Generally, I tend to disregard news about it, seeking instead information on the weather in Spain, statistics of Italian soccer matches, sales at online shops: cardigan sweaters, kitchen gadgets, scarves. I skim the vaguest of fetishes. The Internet doesn’t inspire me, doesn’t goad me to novel modes of intimacy or extra duplicitous lengths, as it has done for my friend Benigno, his multiple personas showcasing his useless grasp of lovely languages — Dutch, Bahasa, Sanskrit. He has a hispanicist’s lisp in one and is a bullying Asianist in another, erudite, stern, and boorish in that code-switching, querulous way of the expert; he floats a number of wistful parodies of desire, not excluding the intact mantra of his physical etheric double: his rather fat, fanciful and slouching self. Thus, he successfully exploits the technology.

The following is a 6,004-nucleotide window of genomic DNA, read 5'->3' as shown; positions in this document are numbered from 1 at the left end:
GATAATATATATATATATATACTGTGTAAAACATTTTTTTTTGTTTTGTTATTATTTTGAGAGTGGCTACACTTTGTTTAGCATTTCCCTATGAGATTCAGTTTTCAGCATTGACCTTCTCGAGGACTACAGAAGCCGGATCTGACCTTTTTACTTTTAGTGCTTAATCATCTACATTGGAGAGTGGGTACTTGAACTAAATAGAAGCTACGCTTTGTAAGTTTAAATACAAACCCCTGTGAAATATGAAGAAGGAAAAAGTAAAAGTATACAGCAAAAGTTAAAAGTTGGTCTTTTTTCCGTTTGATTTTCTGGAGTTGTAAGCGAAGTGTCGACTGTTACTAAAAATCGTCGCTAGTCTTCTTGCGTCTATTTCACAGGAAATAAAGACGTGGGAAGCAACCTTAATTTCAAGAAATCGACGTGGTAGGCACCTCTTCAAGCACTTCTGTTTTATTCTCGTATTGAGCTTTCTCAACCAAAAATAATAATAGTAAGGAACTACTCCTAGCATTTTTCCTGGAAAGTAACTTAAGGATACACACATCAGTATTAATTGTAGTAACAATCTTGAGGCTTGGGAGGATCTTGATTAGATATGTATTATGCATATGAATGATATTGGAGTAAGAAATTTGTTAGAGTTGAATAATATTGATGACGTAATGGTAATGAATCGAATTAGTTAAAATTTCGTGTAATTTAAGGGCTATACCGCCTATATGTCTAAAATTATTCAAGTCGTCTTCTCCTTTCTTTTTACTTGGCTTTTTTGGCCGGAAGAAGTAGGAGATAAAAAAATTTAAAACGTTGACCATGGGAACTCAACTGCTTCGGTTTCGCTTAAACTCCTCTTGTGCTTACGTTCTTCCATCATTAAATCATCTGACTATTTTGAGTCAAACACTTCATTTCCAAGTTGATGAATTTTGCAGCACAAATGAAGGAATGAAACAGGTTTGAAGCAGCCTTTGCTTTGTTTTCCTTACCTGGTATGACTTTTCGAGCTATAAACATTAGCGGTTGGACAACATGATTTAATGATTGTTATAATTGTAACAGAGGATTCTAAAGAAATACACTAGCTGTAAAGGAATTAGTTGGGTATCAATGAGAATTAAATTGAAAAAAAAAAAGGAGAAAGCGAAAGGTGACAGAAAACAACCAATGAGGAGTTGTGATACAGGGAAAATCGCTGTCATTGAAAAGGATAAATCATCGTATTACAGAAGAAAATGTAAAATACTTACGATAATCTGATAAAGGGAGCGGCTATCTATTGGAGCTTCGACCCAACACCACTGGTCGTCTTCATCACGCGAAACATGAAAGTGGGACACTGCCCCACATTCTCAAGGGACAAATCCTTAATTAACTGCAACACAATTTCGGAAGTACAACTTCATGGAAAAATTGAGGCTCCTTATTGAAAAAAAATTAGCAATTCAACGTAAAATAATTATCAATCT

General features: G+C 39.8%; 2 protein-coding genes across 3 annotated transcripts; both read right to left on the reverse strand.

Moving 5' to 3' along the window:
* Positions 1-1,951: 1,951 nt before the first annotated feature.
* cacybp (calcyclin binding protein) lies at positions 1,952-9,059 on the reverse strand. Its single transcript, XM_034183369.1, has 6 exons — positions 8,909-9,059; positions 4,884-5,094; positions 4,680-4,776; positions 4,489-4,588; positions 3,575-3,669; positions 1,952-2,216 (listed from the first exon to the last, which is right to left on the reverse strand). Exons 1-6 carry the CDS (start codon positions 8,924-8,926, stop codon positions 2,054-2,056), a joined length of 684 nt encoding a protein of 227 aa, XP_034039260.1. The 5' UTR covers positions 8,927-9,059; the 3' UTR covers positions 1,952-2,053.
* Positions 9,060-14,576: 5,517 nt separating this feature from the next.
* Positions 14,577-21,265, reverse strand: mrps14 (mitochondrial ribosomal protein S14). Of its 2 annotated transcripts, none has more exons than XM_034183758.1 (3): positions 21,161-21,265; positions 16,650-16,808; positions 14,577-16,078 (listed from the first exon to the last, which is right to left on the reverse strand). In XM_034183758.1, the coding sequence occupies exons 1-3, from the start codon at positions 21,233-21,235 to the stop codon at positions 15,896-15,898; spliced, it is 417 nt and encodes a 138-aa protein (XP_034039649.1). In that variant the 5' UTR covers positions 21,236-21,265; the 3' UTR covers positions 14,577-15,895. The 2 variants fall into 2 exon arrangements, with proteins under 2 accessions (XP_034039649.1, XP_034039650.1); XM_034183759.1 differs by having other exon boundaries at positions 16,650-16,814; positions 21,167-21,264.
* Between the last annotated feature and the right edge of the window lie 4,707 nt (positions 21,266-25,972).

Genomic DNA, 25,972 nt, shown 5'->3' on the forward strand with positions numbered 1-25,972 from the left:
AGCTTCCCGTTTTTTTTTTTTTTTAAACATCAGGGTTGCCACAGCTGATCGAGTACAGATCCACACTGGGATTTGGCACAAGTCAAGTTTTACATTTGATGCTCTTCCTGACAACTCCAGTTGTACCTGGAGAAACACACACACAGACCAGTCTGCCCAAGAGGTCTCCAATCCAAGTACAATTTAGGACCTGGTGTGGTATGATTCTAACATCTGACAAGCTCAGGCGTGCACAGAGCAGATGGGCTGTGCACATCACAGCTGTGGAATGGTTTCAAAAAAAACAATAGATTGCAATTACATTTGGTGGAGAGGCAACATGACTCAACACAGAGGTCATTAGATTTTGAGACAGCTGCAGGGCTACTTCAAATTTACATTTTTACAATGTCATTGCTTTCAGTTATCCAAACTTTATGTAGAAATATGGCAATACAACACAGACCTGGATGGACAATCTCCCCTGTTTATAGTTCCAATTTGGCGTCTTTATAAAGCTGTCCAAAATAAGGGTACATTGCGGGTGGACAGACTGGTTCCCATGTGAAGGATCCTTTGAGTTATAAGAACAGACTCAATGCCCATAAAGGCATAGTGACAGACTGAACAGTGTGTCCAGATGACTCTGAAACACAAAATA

No, I tend to surf only occasionally, or use it strictly with an eye on product, avoiding its fantastic possibilities. I haven’t bought anything yet. I avoid being marked by the web, by its potential incursions on my solitude, the way it could turn me into an adulterous dominatrix Creole-Anglo-Saxon with a cunnilingual symbol on my forearm, some scary floral hybrid metonymizing for the clitoris, or a dreamy lad in New Hampshire, expert with goats or, more exotically, llamas, and susceptible to spam.
But the idea fascinates me, the simplicity of it. The mechanical rendition of the typographical cliché, “reality,” pardon the quotation marks: the inarticulate fact of our slippery selves, for which we do not need any academic texts or French theorists to neologize. We know it because of this discomfort, our scratchy connection with the world. Or at least I do. It fascinates me because this subversive sense, this lifelong split that abrades against me like a pinched nerve on a bad back, chronic, resonant and ignored, is, as expressed on the Internet, a banal fact. It’s amazing. And it turns me off.